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Sat, 23 January 2021

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By Lord Bird and Simon Fell MP
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The review must make radical changes to protect people from the harms of gambling

The review must make radical changes to protect people from the harms of gambling

The gambling industry and its profits have grown exponentially extracting most of their money from those who are most addicted, writes Iain Duncan Smith MP. | PA Images

4 min read

Government must ban so-called VIP schemes and get rid of the Gambling Commission altogether. Now is the time to make bold moves and urgently prevent any more devastation to peoples’ lives.

The government has made the right decision to raise the minimum age for participation in the National Lottery to 18. There is the beginning of a real sea change in our attitude towards gambling abuses – but there is still a long way to go to protect the vulnerable, and often addicted, from the harms of gambling.

The All-Party Parliamentary Group (APPG) for Gambling Related Harm has been exemplary in its truly cross-party efforts to drive change in this area. Over the last few years, we have collected vast amounts of evidence and the chair, Carolyn Harris, routinely puts the gambling lobby through their paces. We have been calling for reform of our gambling laws for many years and so I very much welcome the launch of the long-awaited gambling review published this week.

I believe the evidence the APPG have taken should be part of the government’s inquiry because we have heard, first hand, countless stories of the harms driven by this rampant industry. Young lives have been ruined by addiction, leaving devastation on families when mostly young men, with their whole lives ahead of them, take their own lives.

The gambling industry must be made to understand the extent of the responsibilities it holds in order that the public can be better served

There are at least 430,000 so-called problem gamblers in this country and there could well be many more, some estimate this figure is as high as 2 million. The number of 11 to 16-year-old problem gamblers has just increased from 55,000 to 62,000.

At the same time the gambling industry and its profits have grown exponentially extracting most of their money from those who are most addicted. 60 percent of the profits are coming from just 5 percent of gamblers — those likely to be experiencing harm.

I hope the government will use this review to deal with the most pernicious aspects of gambling, such as so-called VIP schemes which deliberately force gamblers into high levels of debt. It is my view that these should be banned out right.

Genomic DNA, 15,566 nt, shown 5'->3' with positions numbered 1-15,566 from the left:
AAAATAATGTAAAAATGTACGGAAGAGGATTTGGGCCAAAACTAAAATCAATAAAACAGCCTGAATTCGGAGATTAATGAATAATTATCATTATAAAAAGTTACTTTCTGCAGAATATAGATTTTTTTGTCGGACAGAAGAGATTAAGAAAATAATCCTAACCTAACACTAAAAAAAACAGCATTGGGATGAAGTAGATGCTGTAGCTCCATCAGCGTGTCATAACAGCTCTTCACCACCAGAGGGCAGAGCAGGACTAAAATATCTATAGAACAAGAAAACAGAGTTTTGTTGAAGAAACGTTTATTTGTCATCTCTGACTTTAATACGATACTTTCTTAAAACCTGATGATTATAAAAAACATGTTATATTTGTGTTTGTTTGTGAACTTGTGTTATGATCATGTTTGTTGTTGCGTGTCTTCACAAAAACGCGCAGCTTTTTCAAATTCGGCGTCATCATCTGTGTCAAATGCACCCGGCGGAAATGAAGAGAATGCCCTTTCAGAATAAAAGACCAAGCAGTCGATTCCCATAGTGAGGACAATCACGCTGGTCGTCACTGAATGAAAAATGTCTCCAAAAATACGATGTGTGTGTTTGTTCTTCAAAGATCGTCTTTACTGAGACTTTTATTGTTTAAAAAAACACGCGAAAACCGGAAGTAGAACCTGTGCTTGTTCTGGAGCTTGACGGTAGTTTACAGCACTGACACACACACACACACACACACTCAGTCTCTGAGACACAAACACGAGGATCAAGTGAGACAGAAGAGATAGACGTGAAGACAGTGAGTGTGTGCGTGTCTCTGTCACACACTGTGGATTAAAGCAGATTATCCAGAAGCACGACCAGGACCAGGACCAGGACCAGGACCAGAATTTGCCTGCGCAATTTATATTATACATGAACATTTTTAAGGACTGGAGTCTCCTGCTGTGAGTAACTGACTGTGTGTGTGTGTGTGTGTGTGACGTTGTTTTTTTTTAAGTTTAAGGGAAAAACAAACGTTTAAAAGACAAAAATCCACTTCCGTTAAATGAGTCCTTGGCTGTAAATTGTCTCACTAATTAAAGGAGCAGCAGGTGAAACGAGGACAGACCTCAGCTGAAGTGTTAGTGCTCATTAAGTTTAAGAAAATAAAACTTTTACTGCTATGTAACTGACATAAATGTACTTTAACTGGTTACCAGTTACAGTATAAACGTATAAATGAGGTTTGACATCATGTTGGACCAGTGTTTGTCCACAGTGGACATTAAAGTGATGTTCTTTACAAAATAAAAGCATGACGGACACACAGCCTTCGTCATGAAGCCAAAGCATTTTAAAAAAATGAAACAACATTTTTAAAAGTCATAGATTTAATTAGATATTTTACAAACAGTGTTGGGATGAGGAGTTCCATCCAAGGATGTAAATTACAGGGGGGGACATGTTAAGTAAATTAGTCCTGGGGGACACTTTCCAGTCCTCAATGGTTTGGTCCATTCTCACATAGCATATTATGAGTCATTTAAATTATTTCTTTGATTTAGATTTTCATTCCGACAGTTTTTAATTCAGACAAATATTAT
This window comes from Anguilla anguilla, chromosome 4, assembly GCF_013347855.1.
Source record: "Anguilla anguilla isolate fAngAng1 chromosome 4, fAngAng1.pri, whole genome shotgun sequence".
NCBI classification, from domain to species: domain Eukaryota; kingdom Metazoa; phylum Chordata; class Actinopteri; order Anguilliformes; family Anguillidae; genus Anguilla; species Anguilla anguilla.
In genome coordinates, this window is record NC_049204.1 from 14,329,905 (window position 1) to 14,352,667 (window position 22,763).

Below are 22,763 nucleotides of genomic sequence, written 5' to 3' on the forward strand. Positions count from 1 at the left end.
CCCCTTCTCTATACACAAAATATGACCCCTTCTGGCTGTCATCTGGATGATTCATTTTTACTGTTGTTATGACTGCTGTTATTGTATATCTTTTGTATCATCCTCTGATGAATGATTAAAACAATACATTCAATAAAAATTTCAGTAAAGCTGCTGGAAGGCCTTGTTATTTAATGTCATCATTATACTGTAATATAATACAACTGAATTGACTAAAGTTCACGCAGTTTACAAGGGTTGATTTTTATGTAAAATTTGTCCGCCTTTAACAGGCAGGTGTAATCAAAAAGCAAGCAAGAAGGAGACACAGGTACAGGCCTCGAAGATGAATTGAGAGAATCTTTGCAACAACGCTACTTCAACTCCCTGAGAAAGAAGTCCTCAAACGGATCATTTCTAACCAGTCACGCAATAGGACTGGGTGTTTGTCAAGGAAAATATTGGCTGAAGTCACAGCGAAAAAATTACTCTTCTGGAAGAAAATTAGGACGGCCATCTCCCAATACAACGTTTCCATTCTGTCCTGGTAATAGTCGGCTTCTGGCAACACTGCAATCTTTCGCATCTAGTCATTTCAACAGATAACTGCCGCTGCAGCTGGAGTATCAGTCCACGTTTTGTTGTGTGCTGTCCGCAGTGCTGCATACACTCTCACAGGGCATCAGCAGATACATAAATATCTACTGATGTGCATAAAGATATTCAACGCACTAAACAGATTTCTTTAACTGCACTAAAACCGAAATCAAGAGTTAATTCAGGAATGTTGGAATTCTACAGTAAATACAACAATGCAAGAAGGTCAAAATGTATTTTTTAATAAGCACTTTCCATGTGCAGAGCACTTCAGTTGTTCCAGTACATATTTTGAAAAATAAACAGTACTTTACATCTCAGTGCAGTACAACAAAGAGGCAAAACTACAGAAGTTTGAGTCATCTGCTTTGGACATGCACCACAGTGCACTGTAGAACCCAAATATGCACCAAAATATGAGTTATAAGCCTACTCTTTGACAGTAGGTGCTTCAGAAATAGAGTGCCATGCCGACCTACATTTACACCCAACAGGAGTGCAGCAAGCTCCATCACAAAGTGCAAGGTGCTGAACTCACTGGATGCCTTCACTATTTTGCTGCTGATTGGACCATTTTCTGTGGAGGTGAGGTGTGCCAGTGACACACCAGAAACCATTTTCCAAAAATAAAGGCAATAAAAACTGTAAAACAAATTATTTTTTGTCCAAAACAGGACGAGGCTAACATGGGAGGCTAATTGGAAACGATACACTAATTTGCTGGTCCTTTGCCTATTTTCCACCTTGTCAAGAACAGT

The government should also use this opportunity to not only review the powers of the Gambling Commission, but to be rid of it altogether and instead institute a regulatory body that independently monitors the industry. Now is the time to make bold moves, to make sure we get proper control and that the abuses and the addiction end.

Action is also needed for a statutory smart levy to fund research, education and treatment and a statutory duty of care, the introduction of a gambling ombudsman and a stake and spend limits online as in land-based venues.

Our televisions are bombarded with gambling advertising and children are exposed to gambling on screens, football shirts and even in video games with the evidence suggesting that this normalises gambling in young minds. This must stop.

In the past when government have proposed change, the huge weight of the gambling industry has brought to bear on their plans and the government have backed down from making the bold changes that are needed. We saw this over the debacle of reforming fixed odds betting terminals and already the industry lobbying machine is in action to limit the impact of this review.

This time the government must be clear: the industry is in dire need of a reset. The gambling industry must be made to understand the extent of the responsibilities it holds in order that the public can be better served.

Gambling addiction is a public health crisis of our time. The government must not hold back from much needed and radical reform and it must act quickly to prevent any more devastation to peoples’ lives.

 

Iain Duncan Smith is the Conservative MP for Chingford and Woodford Green.

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